In the most common use case, tags are applied by manufacturers and others along a supply chain. After the tags are programmed and applied, they are read at shipping and receiving points, such as at a warehouse or distribution center dock door. “However, since RFID makes for fast, convenient inventory, tags are also read during inventory sessions,” Van NieKerk says. For instance, a user equipped with a handheld reader can capture the tags of goods throughout a warehouse for two purposes: inventory counting and damage detection.

Who can access the resultant data may vary, Van NieKerk explains. Companies can set up proprietary software and determine which stakeholders can share access to the data as a product moves through the supply chain, or they can create a public blockchain system. For manufacturers, the tags can reduce their cost of goods returned due to damage, by deterring what damage has occurred and detecting who was the custodian when this happened. Retailers, meanwhile, can benefit from knowing if a product has experienced shock upon receiving new goods.

The read range is designed to be long enough so that tags can be read from the distance of a typical dock door’s width, Van NieKerk reports. The tags can be interrogated by any off-the-shelf UHF RFID reader. While the solution is most commonly in use in the automotive and aerospace sectors to track products being made and built into assemblies, it is also used for tracking electronics, such as server racks moving to their destination, or for monitoring medical equipment or other highly calibrated instruments. Other use cases include the transport of foods, as well as beverages packaged in glass containers.

The RIFD indicator device is tamper-evident, so it can be visually detected if the adhesive has been broken. Because it doesn’t have a battery, the company reports, the device will likely operate for a decade. “We provide a two-year lifetime based on the life of the adhesive,” Stuelpe says. Future versions of the tags could include temperature indicators.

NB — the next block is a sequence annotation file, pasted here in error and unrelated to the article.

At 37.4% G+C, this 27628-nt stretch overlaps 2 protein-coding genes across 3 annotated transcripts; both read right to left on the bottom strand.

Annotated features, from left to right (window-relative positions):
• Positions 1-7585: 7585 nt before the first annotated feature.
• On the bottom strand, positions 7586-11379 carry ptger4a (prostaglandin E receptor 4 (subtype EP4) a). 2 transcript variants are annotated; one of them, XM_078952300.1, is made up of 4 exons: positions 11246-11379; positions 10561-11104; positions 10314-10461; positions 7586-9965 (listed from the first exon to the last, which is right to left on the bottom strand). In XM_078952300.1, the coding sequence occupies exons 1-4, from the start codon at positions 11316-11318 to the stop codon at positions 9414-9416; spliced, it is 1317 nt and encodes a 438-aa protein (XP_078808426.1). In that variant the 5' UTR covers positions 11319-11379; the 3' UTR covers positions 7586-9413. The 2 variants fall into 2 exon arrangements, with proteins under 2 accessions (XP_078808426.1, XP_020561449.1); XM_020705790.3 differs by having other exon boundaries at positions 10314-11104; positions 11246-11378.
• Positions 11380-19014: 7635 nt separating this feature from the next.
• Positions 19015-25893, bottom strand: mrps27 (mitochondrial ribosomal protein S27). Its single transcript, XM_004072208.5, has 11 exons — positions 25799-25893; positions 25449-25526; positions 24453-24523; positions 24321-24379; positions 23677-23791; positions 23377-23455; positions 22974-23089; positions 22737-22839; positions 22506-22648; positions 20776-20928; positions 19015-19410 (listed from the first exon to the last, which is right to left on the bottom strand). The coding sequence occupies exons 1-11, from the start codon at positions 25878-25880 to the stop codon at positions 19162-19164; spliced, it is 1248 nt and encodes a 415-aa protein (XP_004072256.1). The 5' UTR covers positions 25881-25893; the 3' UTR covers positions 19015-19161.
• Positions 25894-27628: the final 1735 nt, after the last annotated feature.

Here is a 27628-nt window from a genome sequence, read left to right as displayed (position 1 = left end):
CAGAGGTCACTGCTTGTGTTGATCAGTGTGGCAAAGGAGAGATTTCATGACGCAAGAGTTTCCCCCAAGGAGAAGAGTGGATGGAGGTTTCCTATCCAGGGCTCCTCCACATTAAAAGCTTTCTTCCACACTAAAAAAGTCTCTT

The RFID ShockWatch tag has a suggested retail price of $2.40 per tag, which drops in high volumes. “Since you have visual indication, you could start using it in the supply chain without an RFID reader,” Van NieKerk says, then deploy RFID in a supply chain system. The products provide sensitivity thresholds from 5 to 75 g-force. There are seven increments provided, and users can match those thresholds with the relative fragility of the products being shipped. SpotSee provides tables to help companies identify the g-force sensitivity that they might need, based on the products being tracked.

“Many of our customers simply run tests” with their own products, Van NieKerk explains, to determine the best device sensitivity required. Sensors can detect the direction of the impact vertically or horizontally, based on the mechanical switch. Users seeking direction detection from all sides can use two tags to provide north-south or east-west impact detection. Companies can use several devices set to different g-force impact-detection ranges in order to understand how strong an impact was. Because there is no battery, the device does not record the time of the impact. “Key for many of our customers,” Van NieKerk says, “is not knowing the exact time [of an event], but understanding custody at the time of an incident.”

For real-time data, the company offers a cellular-based damage detector known as SpotBot Cellular. If the unit detects an impact, it immediately transmits data via the local cellular network. This detection via real-time data helped a major car manufacturer identify the cause of damaged windshields arriving from a particular supplier, van NieKerk says. After installing a SpotBot on a pallet loaded with windshields, the company discovered a railroad crossing that gave the delivering truck a significant bump every time it went over the rails. Once the crossing was repaired, he says, no further damage was experienced.